Remote PC Access – For Computing Labs


Using Remote PC Access for Office Workers is an extremely easy use case where we have a 1:1 relationship between users and PCS. But what about computing labs where the relationship changes from 1:Many?

This type of architecture looks slightly different.

A few things to be aware of with computing labs

  1. Computing labs typically have more users than PCs.
  2. Users are able to use any available PC in the lab. There are no permanent assignments.
  3. User access to a PC is based on user request. If no PC is available to fulfill the request, the user must make a new request and try again.

To make this work, each PC that needs to be accessed remotely must include the Virtual Delivery Agent (VDA).  There are different ways to get this VDA.

  • Full VDA: Within the ISO (\x64\XenDesktop Setup\XenDesktopVDASetup.exe), there is the full VDA. If this is used, it must include the “/remotepc” command line parameter. This simply prevents certain features, which are not needed in a Remote PC Access deployment, from getting installed.
  • Remote PC Access VDA: Within the ISO, there is a VDA specific for Remote PC Access called “\x64\XenDesktop Setup\XenDesktopRemotePCSetup.exe”. This executable is the same as the first one except no command line parameters are required, making for an easier installation process.

Assignments

In an office-based Remote PC Access deployment, we need to assign users to individual PCs. When we work in a computing lab, users need a temporary assignment to a PC.

Using the machine catalog creation wizard within Citrix Studio, we need to use a Single-session OS with no power management and image management where users are randomly assigned.

Policies

With computing labs, we need to be careful about allowing users to remain on PCs for too long. Remember, we have more users than PCs. We want to set idle timers so a few users don’t monopolize systems.

  • Disconnection session timer: Enable to limit how long users can be disconnected before the PC is released for other users
  • Disconnected session timer interval: Define how many minutes a user can be disconnected before the PC is available for a new user. Recommendation is to keep this value low.
  • Session connection timer: Enable to limit how long an active user can remain using the session.
  • Session connection timer interval: Define how many minutes a user can be active before they are logged off. In some cases, a computing lab is used only for scheduled classes with a defined class length. Defining session connection limits will help maintain resources for multiple classes.
  • Session idle timer: Enable to limit how long users can be idle before the PC is released for other users
  • Session idle timer interval: Define how many minutes a user can be idle before the PC is available for a new user. Recombination is to keep this value long enough for the user to take a small break without losing their PC but not too long where a single user monopolizes a PC. In computing labs, 10-30 minutes is usually ideal.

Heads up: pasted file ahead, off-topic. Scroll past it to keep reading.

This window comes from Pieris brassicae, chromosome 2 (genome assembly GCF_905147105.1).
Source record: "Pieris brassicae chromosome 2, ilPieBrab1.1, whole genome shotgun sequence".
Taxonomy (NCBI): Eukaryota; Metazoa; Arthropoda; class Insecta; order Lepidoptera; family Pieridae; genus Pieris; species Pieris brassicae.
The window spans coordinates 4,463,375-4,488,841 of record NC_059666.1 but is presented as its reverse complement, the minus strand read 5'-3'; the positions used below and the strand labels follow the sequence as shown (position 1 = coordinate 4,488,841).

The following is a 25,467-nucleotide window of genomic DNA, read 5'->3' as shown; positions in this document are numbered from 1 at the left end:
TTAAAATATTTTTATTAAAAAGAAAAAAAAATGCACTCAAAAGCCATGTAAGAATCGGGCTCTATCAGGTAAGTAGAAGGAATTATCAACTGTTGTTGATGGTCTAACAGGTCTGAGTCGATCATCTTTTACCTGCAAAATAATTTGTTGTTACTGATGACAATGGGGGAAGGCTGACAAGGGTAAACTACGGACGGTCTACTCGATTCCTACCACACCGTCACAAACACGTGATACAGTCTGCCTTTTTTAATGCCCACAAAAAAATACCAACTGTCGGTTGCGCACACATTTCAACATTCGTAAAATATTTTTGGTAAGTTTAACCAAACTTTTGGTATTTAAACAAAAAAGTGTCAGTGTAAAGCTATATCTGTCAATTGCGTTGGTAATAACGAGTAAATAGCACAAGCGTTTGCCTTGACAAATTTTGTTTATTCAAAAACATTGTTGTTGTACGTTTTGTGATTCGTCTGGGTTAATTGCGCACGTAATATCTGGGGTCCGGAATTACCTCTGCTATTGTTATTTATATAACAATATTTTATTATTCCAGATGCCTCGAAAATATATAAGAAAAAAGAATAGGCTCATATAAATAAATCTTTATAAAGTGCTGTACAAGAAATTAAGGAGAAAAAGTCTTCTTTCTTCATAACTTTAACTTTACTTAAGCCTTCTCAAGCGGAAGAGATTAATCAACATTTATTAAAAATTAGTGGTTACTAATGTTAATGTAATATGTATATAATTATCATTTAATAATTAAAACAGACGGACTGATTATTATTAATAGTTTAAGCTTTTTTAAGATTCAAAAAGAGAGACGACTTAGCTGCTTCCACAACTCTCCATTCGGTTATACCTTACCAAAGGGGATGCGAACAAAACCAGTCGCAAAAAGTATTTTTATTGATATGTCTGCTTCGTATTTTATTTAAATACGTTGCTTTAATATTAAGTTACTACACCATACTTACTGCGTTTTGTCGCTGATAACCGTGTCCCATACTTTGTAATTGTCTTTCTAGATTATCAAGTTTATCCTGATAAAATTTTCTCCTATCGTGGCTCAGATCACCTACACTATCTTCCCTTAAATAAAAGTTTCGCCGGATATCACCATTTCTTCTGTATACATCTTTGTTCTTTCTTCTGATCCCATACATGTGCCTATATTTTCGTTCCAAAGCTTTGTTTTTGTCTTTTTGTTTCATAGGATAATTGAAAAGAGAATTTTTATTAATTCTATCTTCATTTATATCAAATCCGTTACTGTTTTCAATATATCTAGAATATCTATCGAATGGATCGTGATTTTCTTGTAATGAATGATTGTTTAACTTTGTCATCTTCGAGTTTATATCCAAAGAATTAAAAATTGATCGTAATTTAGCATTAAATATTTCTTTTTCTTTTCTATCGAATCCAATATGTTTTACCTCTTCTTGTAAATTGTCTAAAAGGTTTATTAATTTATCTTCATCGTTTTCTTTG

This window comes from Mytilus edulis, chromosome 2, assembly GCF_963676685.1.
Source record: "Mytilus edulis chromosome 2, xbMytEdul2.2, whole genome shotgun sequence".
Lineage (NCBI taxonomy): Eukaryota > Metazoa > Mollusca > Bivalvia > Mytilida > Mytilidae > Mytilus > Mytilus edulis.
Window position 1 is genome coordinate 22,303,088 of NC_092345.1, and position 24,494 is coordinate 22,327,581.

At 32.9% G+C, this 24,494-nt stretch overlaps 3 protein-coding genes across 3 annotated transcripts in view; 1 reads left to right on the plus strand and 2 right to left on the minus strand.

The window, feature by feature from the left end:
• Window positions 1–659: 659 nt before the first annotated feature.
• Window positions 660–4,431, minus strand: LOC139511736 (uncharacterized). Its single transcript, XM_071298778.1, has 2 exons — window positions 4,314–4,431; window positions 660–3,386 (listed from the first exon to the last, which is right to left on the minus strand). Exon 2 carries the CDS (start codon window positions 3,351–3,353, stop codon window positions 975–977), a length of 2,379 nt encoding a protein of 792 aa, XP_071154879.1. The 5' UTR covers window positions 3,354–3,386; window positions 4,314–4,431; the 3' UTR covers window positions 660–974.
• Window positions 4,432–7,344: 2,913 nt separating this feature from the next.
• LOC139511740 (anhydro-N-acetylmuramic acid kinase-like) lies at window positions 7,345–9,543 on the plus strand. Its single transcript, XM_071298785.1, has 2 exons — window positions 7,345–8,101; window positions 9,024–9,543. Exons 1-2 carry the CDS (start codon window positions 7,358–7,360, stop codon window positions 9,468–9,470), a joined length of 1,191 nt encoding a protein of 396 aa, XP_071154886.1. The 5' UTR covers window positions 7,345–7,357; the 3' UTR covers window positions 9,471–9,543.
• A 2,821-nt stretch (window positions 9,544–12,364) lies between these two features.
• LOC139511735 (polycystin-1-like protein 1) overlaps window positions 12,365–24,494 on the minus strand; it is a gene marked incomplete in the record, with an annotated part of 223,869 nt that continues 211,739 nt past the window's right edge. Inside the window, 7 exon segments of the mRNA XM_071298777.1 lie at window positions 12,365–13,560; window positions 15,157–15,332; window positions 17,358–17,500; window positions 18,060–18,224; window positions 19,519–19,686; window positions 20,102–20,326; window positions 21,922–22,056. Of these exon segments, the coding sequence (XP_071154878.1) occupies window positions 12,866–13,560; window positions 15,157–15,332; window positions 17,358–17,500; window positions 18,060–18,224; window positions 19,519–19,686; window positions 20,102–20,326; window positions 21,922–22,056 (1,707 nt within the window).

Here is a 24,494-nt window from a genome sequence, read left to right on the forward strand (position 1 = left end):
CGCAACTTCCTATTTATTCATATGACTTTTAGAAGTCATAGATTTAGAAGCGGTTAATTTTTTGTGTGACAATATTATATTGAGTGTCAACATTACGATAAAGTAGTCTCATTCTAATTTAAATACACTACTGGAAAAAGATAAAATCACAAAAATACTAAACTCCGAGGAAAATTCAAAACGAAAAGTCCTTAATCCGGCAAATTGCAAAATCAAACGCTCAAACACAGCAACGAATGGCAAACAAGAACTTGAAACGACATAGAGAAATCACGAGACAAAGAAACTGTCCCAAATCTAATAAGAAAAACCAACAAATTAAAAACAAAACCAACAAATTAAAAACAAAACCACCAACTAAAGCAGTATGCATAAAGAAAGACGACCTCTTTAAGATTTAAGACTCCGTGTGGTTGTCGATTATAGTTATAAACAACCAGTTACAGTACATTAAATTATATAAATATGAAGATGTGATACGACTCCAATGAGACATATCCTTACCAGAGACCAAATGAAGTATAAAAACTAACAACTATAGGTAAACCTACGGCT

Because we are dealing with physical PCs that are not being power managed, we need to prevent users from shutting down the PC. Let me say that again, because it is super important: the physical PC MUST remain powered on.

There are ways to help keep a PC powered on:

  1. GPO: Create a GPO, enable this setting and assign it to users: User Configuration – Administrative Templates – Start Menu and Taskbar – Remove and prevent access to the shutdown command.
  2. BIOS: In the unlikely event of a power failure, the PC will be off. But when the power comes back on, we need those PCs to auto-start.  Some BIOS settings allow the PC to automatically power on after a power failure.  This should be enabled.

3 thoughts on “Remote PC Access – For Computing Labs”

  1. this doesn’t work if you don’t have the licenses. We have a Citrix Virtual Apps and Desktops Advanced|Concurrent – and I can’t use this at all. All over the internet I see posts about using this feature but no one says anything about the licensing!

    Like

  2. Be careful though, make sure they don’t try to sell you something you don’t need. They have been doing that a lot, lately.

    Like

Leave a Reply

Fill in your details below or click an icon to log in:

WordPress.com Logo

You are commenting using your WordPress.com account. Log Out /  Change )

Google photo

You are commenting using your Google account. Log Out /  Change )

Twitter picture

You are commenting using your Twitter account. Log Out /  Change )

Facebook photo

You are commenting using your Facebook account. Log Out /  Change )

Connecting to %s

This site uses Akismet to reduce spam. Learn how your comment data is processed.